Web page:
Drummer Eric Slick details the “top-secret” recording process behind Taylor Swift’s ‘You All Over Me’

“I’ve never been involved in anything so top-secret in my life"

Drummer and singer/songwriter Eric Slick has spoken about the “top-secret” recording process behind Taylor Swift‘s recently released song ‘You All Over Me (From The Vault)’.

The track, which features Maren Morris, is a preview of Swift’s forthcoming ‘Fearless (Taylor’s Version)’, a re-recorded version of the singer’s 2008 album ‘Fearless’. The record is one of six Swift albums that are being re-recorded by the artist following the controversial sales of her masters in recent years.

The composition of ‘You All Over Me (From The Vault)’ has now been detailed by Slick, who played drums on the track, in a new interview with Rolling Stone.


Slick said he was first contacted about “playing on some songs” by the Philadelphia-based sound engineer Jon Low back in February, setting in motion a confidential remote recording process.

“I get the most private, secret disk image file that’s password protected with a song that’s also password protected,” he recalled. “I’ve never been involved in anything so top-secret in my life.”

The mystery song in question was Swift’s new version of ‘You All Over Me’, a previously unreleased outtake from ‘Fearless’. You can hear the track below.

“The song had vocals on it, but the vocals were muffled, so I had no idea what I was playing on,” he added. “The pitch was very low and kind of unrecognisable. To be honest with you, it sounded like Ween.”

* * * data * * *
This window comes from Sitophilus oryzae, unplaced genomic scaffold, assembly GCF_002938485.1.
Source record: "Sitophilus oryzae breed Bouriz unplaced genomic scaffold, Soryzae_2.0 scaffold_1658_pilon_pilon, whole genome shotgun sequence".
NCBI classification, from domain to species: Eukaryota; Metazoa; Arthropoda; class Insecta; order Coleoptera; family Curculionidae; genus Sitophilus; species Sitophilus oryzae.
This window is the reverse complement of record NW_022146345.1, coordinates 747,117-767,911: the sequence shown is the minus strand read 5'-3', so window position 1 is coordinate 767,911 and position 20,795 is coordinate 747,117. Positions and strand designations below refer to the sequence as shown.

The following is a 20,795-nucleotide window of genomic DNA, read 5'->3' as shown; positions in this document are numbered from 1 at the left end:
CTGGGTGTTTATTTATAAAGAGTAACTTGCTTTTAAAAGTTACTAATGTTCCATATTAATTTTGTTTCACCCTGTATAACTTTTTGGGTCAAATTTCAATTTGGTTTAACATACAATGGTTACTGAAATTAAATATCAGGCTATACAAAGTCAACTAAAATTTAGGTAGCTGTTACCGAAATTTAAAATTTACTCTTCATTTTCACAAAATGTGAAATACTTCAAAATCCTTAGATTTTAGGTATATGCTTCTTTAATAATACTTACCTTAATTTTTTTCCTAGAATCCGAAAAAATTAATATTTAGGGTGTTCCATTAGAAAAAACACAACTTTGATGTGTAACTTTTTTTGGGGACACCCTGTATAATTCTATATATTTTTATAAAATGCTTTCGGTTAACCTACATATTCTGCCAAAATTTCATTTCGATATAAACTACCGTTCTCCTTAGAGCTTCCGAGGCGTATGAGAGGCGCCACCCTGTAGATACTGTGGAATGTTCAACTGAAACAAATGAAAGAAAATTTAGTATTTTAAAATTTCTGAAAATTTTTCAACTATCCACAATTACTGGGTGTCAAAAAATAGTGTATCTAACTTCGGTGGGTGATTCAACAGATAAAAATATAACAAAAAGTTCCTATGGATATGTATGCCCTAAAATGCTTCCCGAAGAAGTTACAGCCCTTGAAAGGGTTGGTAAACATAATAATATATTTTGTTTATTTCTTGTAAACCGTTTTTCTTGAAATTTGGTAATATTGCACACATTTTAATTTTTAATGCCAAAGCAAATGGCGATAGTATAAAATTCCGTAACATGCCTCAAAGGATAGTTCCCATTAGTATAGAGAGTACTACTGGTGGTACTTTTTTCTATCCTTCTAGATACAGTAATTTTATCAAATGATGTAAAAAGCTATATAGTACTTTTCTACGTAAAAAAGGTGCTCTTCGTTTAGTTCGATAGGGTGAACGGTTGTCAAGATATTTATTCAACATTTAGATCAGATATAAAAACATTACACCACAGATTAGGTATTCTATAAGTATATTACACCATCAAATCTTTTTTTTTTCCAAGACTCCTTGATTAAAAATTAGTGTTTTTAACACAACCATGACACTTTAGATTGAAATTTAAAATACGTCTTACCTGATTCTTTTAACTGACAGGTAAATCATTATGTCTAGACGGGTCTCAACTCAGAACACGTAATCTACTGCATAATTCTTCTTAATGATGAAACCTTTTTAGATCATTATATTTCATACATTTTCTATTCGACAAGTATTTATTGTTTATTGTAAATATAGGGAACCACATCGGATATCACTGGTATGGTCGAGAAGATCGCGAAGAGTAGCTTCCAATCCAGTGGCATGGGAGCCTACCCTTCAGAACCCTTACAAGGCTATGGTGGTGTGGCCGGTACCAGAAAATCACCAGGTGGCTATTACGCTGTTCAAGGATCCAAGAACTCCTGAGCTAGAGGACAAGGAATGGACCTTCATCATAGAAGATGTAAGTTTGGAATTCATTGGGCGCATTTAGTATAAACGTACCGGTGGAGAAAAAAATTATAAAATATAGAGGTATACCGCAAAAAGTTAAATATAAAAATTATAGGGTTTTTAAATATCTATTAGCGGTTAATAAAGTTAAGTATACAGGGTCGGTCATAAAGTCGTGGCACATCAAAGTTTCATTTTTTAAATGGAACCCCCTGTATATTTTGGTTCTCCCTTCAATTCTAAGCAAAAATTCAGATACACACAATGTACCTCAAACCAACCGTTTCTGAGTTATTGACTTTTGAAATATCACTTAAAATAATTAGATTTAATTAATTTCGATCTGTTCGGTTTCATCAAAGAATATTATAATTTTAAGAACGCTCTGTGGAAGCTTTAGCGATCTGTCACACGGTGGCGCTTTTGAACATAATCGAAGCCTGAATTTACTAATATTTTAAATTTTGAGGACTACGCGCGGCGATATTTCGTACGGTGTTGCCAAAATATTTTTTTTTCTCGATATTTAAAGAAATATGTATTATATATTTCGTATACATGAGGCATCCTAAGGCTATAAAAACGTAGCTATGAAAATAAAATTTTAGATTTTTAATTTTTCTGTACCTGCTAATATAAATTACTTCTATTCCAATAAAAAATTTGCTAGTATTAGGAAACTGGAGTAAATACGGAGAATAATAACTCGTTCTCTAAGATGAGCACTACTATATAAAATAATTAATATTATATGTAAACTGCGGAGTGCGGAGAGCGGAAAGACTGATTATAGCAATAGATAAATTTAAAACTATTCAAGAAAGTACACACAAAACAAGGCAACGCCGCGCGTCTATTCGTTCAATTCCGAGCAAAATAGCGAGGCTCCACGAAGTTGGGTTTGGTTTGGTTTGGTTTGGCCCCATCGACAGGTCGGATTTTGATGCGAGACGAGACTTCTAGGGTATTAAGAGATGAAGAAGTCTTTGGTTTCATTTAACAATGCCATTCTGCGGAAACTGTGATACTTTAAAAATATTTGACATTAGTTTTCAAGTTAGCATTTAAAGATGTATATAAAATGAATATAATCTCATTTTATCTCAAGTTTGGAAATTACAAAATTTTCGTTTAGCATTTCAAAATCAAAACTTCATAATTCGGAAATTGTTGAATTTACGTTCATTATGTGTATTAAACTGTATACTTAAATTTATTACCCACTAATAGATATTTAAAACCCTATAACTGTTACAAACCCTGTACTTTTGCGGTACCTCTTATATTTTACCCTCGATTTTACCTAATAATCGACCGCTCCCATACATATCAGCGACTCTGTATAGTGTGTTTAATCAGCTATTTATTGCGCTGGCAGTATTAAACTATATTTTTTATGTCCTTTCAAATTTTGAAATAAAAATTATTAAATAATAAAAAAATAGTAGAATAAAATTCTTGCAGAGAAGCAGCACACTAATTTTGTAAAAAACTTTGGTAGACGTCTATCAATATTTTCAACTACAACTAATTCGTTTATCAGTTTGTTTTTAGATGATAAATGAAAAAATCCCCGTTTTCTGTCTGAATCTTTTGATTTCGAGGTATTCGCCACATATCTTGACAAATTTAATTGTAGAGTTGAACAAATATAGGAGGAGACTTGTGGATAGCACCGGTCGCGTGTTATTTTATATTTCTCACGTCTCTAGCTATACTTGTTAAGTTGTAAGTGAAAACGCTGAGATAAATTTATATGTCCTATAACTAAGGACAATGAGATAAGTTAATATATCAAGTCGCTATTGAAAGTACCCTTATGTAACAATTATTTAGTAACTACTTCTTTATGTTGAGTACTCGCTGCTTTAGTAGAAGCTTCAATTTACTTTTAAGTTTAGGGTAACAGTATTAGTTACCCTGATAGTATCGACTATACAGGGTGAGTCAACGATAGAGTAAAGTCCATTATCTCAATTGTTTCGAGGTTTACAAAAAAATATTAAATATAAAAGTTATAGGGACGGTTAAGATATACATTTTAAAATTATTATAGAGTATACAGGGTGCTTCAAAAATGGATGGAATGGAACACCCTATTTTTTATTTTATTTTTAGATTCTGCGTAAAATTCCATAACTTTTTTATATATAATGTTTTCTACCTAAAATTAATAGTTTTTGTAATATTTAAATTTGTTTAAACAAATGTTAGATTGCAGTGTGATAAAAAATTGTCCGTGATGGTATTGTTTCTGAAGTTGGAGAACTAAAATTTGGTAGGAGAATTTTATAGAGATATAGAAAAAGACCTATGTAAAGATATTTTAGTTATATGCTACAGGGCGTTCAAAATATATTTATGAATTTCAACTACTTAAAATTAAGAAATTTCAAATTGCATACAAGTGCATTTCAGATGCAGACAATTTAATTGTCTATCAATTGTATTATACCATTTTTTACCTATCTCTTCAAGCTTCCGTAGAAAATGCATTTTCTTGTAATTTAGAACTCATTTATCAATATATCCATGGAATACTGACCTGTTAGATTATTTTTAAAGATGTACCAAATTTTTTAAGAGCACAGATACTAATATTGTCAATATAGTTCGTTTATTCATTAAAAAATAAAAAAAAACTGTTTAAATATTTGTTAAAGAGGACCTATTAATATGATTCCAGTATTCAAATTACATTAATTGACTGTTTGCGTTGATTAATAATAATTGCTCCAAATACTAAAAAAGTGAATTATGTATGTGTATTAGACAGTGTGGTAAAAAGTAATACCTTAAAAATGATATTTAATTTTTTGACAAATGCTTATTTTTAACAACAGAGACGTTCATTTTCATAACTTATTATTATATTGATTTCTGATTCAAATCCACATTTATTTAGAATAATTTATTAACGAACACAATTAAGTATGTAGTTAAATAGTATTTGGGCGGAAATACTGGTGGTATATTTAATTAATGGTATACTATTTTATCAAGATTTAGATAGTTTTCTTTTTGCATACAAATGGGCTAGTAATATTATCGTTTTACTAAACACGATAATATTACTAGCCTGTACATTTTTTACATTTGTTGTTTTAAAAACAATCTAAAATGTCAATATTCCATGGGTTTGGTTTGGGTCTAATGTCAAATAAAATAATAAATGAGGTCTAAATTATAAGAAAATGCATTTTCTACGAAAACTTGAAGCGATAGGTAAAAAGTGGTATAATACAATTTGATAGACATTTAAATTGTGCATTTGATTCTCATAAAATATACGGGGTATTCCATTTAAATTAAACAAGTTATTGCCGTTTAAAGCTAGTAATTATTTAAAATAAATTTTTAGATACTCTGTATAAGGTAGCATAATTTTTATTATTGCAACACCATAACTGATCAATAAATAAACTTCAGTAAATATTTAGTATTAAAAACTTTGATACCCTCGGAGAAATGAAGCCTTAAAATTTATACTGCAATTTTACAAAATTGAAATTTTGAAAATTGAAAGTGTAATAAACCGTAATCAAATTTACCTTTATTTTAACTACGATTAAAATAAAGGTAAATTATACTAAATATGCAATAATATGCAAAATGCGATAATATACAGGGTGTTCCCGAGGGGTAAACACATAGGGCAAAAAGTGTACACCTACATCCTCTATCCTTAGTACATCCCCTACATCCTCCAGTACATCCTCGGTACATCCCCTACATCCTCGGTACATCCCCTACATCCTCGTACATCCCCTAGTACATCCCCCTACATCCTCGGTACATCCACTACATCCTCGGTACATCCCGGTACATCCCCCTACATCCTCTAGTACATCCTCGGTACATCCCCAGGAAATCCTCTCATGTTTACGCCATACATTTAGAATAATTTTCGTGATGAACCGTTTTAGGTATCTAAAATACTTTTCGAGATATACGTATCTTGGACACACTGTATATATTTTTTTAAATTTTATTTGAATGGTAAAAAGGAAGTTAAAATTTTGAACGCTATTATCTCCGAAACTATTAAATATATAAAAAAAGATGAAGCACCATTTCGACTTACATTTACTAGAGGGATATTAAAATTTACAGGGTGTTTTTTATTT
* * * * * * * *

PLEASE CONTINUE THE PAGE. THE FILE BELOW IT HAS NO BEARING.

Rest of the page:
Slick said that he was briefed by The National‘s Aaron Dessner (who co-produced the track) ahead of the session, who explained that he and Low wanted an “old-school Nashville” vibe for the recording.


“I had to forge an emotional connection with a song that I knew nothing about,” Slick continued. “I think drummers who are also songwriters tend to zero in on the vocals and the vocal rhythm and the cadence, and that’s what I’m usually playing along to, so I had to imagine what a vocal arc might sound like in the song and use my gut instincts of like, what do songs usually do? ‘Okay, here’s a crash there, because that’s what a song usually does.’”

Slick also told Rolling Stone that he has signed a non-disclosure agreement and is “not allowed to say anything” in regards to his possible involvement on any other Swift songs.

‘Fearless (Taylor’s Version)’ is set to be released on April 9 – you can read about what to expect from the album here.